I saw the Kevin Costner and Octavia Spencer’s movie 2014 Black or White (affiliate link), which is based on a true story, over the weekend with my mum. And yes, we enjoyed it!
In case, you’re planning on checking it out. I will include no plot spoilers. However, there are several scenes that I found particularly interesting, and I would like to share one of them with you.
Let’s start with just a little information about the key players:
- Elliot Anderson is a heartbroken father and husband who has lost both his daughter and his beloved wife and who is grandfather to a biracial seven-year girl Eloise.
- Grandma Wee-wee (Rowena Jeffers) is the delusional and ever hopeful mother of the pointless arseclown who spread his seed willy nilly and who is the worthless other 50% of why Eloise is here.
- Jeremiah Jeffers is a highly educated and successful attorney and brother to Grandma Wee-wee and, much to his chagrin, uncle to the worthless arseclown.
They are in court, because the arseclown’s mother, Grandma Wee-wee, is suing for custody of Eloise after the death of her maternal grandmother. Elliot is on the stand and Jeremiah throws out THE question:
Jeremiah Jeffers: Do you dislike black people?
Elliot Anderson: Not all of them.
I don’t like all black people either.
The beauty of this scene is in the way Elliot answered the question: direct, simple, honest — no hemming, no hawing. Just the TRUTH, so help him God. There is a fabulous court scene monologue that follows, but you’ll have to watch the movie for that. I’m not revealing anymore.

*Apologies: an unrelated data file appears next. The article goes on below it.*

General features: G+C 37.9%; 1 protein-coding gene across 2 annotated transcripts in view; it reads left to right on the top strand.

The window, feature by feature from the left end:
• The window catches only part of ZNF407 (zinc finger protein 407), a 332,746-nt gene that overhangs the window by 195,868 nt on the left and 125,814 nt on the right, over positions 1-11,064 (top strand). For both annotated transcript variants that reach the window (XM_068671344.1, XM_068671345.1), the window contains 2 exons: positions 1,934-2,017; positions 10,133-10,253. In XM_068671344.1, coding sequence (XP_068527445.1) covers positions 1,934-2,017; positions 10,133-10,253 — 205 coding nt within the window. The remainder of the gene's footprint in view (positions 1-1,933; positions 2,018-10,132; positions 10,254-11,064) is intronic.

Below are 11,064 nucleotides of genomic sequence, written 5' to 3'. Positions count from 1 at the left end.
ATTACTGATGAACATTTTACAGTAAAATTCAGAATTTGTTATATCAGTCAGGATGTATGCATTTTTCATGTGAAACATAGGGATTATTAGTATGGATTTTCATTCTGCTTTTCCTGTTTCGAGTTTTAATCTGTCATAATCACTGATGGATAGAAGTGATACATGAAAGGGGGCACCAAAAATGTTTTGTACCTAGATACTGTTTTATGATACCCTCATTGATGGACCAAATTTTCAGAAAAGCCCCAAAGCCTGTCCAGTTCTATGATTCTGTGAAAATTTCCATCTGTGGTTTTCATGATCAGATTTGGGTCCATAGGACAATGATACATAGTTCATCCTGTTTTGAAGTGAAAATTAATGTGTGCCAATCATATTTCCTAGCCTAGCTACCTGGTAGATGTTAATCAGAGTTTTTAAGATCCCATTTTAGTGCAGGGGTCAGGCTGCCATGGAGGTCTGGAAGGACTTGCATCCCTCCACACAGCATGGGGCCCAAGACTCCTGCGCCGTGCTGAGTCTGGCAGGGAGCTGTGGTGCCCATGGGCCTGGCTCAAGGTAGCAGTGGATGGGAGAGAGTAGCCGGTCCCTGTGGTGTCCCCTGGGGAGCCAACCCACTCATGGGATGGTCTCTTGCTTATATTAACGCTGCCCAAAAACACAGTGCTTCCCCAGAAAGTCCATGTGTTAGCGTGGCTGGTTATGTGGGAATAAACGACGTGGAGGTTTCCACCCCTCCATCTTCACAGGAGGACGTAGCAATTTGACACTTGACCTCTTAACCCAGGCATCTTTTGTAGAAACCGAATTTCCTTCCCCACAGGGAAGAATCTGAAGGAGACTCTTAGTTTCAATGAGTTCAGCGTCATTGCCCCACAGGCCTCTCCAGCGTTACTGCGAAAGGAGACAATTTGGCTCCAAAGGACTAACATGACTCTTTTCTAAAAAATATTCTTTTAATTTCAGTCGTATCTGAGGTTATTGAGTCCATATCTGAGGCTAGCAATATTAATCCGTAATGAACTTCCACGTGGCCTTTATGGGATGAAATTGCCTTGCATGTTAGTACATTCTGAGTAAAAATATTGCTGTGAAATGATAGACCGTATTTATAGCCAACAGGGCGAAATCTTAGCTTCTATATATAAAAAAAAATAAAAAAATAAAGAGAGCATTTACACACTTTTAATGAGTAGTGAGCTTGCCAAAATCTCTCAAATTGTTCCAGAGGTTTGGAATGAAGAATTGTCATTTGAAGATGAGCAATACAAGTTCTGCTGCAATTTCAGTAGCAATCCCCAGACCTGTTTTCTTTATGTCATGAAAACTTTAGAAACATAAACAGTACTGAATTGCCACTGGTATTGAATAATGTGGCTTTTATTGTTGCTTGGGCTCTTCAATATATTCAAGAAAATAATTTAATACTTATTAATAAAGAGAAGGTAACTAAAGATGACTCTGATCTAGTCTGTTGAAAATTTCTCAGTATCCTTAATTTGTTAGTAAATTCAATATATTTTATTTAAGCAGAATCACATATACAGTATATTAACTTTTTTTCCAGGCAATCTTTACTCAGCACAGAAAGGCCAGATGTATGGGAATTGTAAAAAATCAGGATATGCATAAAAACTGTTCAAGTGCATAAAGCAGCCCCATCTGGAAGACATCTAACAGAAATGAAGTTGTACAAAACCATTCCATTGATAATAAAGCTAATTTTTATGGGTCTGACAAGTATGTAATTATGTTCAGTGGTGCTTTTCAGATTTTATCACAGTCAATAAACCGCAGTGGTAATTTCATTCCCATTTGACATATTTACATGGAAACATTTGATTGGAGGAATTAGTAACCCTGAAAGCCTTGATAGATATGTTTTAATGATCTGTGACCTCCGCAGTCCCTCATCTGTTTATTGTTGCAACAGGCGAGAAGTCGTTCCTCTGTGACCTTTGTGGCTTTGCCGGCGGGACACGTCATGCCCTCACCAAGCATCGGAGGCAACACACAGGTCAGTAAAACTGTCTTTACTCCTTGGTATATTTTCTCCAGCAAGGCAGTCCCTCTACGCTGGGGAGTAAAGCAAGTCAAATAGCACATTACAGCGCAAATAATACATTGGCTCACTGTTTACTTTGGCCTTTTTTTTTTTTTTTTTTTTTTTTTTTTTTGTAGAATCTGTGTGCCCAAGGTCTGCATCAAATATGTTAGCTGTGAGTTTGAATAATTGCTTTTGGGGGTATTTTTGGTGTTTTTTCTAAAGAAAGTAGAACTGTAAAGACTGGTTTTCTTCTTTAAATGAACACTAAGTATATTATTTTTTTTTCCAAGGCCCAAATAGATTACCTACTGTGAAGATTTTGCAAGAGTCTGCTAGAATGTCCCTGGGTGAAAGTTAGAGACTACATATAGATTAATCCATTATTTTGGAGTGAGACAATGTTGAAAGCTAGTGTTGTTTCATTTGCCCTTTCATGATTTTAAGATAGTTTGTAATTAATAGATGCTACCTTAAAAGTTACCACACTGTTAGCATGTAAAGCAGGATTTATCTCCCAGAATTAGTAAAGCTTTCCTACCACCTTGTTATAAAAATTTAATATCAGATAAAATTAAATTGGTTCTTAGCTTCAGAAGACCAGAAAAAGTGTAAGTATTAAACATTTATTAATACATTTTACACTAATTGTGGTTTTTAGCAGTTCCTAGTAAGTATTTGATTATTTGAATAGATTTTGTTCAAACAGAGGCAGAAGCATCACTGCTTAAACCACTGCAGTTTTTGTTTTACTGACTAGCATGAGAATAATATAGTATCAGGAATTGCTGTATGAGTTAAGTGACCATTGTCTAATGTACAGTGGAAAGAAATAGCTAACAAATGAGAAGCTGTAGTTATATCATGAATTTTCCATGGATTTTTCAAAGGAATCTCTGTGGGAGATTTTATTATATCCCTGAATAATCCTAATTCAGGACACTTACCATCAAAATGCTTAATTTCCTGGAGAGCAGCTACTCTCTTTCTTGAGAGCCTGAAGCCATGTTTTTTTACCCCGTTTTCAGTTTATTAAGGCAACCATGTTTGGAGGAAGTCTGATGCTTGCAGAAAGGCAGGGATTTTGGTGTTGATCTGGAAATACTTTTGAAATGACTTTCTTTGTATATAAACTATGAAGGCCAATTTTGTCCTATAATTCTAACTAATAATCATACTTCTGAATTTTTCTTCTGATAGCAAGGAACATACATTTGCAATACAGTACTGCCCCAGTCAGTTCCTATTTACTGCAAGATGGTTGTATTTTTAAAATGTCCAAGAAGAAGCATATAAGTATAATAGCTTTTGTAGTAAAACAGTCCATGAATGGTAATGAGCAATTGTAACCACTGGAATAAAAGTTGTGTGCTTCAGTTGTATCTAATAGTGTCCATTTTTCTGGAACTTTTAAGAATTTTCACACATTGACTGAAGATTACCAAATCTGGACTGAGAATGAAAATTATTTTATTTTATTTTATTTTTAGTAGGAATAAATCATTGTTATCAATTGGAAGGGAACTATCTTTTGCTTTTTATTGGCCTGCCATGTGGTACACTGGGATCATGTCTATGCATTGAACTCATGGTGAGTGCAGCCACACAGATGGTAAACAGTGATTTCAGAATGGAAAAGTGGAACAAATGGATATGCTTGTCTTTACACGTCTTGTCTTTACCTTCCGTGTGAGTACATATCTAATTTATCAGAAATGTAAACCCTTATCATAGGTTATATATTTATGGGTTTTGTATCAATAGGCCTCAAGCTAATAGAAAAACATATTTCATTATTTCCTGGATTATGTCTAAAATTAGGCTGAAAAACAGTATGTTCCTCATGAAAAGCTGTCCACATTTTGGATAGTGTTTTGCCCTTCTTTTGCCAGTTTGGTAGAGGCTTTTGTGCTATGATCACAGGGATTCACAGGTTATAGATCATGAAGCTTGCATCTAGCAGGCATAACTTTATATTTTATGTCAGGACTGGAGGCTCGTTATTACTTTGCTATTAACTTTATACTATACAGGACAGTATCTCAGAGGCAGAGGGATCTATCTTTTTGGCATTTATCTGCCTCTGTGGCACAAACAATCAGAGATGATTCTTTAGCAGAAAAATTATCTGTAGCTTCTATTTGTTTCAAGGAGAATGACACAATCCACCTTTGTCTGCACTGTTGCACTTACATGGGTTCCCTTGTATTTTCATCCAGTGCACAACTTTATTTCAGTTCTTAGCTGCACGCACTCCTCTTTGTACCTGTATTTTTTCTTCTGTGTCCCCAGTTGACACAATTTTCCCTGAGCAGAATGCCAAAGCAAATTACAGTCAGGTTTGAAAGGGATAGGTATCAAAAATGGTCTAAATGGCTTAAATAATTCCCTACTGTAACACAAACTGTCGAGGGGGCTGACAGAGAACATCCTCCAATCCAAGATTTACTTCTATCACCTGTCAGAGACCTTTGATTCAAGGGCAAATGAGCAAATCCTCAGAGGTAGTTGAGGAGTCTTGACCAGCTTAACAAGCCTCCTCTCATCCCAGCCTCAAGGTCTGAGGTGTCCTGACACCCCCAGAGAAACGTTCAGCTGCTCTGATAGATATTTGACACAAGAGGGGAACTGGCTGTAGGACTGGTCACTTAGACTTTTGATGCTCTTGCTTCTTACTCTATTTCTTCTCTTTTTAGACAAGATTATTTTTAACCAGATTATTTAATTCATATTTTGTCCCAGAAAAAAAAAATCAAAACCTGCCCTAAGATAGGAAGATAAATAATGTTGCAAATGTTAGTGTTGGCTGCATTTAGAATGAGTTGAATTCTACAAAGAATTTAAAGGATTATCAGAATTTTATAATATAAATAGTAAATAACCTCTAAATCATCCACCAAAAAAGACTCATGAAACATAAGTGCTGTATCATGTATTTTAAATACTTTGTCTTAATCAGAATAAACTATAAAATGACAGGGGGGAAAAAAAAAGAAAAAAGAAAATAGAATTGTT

Here’s the thing: Eliot is a white man. I am a black woman. And my response IS exactly the same, especially… when it comes to a pointless, drug addled, irresponsible, festering crap-egg of a black “man” who knocks up a teenage girl, and then discards her and the baby with little or no thought. What a cliché!
Truth is, I’m inhaling and exhaling deeply and rolling my eyes as I write this post just as I did during the movie, because it pains me to think that anyone, especially an “educated” lawyer — in real life, would stoop so low as to ask this flawed but kind and loving man this illogical question in light of the facts.
Fact is — this wasn’t about black or white. It was about right or wrong.
As I said earlier, I enjoyed this film and I would recommend it. It is rich with so many important realities about the misconceptions and truths each race can have of the other. Plus, there’s just so much humanness: sadness, sweetness, sacrifice, love, stupidity, and humor. And I think it did an imperfectly decent job of handling this emotionally charged race issue even-handedly. Bravo.
P.S. Quite frankly, I still don’t understand why any girl (or woman) would be even remotely attracted to a “man” who flirts with her by referring to himself as “her street nigger.” Mm-hmm.
Call to action: Tell me in the comments below do you like Elliot’s honesty as much as I do? Do you dare call a spade a spade regardless of race?